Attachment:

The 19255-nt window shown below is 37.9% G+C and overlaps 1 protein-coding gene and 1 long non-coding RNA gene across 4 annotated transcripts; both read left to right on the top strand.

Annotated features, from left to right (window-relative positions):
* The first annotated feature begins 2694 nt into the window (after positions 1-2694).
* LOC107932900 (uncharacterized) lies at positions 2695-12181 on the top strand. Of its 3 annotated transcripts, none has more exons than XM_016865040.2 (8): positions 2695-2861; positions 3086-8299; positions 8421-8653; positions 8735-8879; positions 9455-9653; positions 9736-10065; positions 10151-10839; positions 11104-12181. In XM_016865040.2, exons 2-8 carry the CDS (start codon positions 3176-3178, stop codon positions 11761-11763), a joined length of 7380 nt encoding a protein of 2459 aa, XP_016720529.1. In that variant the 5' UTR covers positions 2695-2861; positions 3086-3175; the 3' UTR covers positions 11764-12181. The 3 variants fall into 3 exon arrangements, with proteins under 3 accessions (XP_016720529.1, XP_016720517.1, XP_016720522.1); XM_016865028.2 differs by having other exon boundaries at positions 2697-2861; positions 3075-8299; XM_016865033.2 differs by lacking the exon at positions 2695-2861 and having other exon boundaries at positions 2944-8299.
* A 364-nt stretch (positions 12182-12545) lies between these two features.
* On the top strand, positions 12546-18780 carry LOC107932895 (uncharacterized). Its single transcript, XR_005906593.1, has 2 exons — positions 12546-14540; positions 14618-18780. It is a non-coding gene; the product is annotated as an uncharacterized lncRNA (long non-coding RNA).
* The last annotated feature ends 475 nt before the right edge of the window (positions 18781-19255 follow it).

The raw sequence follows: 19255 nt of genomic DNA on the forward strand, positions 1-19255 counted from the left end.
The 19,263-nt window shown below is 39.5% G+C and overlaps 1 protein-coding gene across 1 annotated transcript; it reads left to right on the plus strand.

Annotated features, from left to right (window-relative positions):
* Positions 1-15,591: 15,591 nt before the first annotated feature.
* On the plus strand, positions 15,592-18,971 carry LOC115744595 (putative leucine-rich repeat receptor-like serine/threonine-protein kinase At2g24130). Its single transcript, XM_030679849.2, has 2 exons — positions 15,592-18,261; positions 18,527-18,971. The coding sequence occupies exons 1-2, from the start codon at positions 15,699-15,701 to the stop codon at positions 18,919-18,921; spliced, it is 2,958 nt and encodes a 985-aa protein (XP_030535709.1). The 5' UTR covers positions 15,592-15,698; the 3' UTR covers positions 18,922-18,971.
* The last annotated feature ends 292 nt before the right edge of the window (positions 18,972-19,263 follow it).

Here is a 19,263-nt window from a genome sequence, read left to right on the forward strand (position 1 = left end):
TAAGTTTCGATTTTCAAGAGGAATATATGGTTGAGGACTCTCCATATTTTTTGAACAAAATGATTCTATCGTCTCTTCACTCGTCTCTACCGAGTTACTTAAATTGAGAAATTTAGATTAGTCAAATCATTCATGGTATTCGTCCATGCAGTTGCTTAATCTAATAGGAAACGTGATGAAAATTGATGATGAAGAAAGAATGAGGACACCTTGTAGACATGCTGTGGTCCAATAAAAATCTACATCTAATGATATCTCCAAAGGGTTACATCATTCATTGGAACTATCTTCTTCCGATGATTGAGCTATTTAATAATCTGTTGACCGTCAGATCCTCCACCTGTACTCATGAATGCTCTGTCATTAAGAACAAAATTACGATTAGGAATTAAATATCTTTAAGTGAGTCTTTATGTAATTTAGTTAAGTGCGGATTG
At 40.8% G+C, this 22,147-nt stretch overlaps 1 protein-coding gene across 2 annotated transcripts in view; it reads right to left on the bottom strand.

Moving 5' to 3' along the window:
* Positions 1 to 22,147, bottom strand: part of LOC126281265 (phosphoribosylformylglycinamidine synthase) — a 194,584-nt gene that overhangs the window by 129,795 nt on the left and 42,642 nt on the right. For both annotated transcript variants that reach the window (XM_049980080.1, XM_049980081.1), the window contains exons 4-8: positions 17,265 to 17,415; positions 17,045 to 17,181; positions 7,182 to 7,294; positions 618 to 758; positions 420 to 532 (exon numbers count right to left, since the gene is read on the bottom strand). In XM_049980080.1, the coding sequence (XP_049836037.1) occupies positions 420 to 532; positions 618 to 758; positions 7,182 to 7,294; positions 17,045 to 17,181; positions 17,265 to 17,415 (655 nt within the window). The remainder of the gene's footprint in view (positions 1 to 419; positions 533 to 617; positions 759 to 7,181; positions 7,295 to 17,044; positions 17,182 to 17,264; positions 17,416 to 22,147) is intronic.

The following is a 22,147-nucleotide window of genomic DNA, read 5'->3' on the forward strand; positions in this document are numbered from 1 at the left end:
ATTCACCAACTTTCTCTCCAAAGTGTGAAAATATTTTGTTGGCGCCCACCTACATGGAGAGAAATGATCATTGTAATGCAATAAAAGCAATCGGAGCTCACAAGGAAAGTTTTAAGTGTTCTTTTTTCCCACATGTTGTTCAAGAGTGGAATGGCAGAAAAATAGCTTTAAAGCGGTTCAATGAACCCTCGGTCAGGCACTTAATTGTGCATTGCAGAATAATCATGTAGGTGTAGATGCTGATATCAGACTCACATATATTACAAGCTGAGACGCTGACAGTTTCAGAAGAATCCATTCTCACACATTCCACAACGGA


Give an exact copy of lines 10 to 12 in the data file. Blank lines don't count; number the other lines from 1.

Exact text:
Annotated features, from left to right (window-relative positions):
* Positions 1-15,591: 15,591 nt before the first annotated feature.
* On the plus strand, positions 15,592-18,971 carry LOC115744595 (putative leucine-rich repeat receptor-like serine/threonine-protein kinase At2g24130). Its single transcript, XM_030679849.2, has 2 exons — positions 15,592-18,261; positions 18,527-18,971. The coding sequence occupies exons 1-2, from the start codon at positions 15,699-15,701 to the stop codon at positions 18,919-18,921; spliced, it is 2,958 nt and encodes a 985-aa protein (XP_030535709.1). The 5' UTR covers positions 15,592-15,698; the 3' UTR covers positions 18,922-18,971.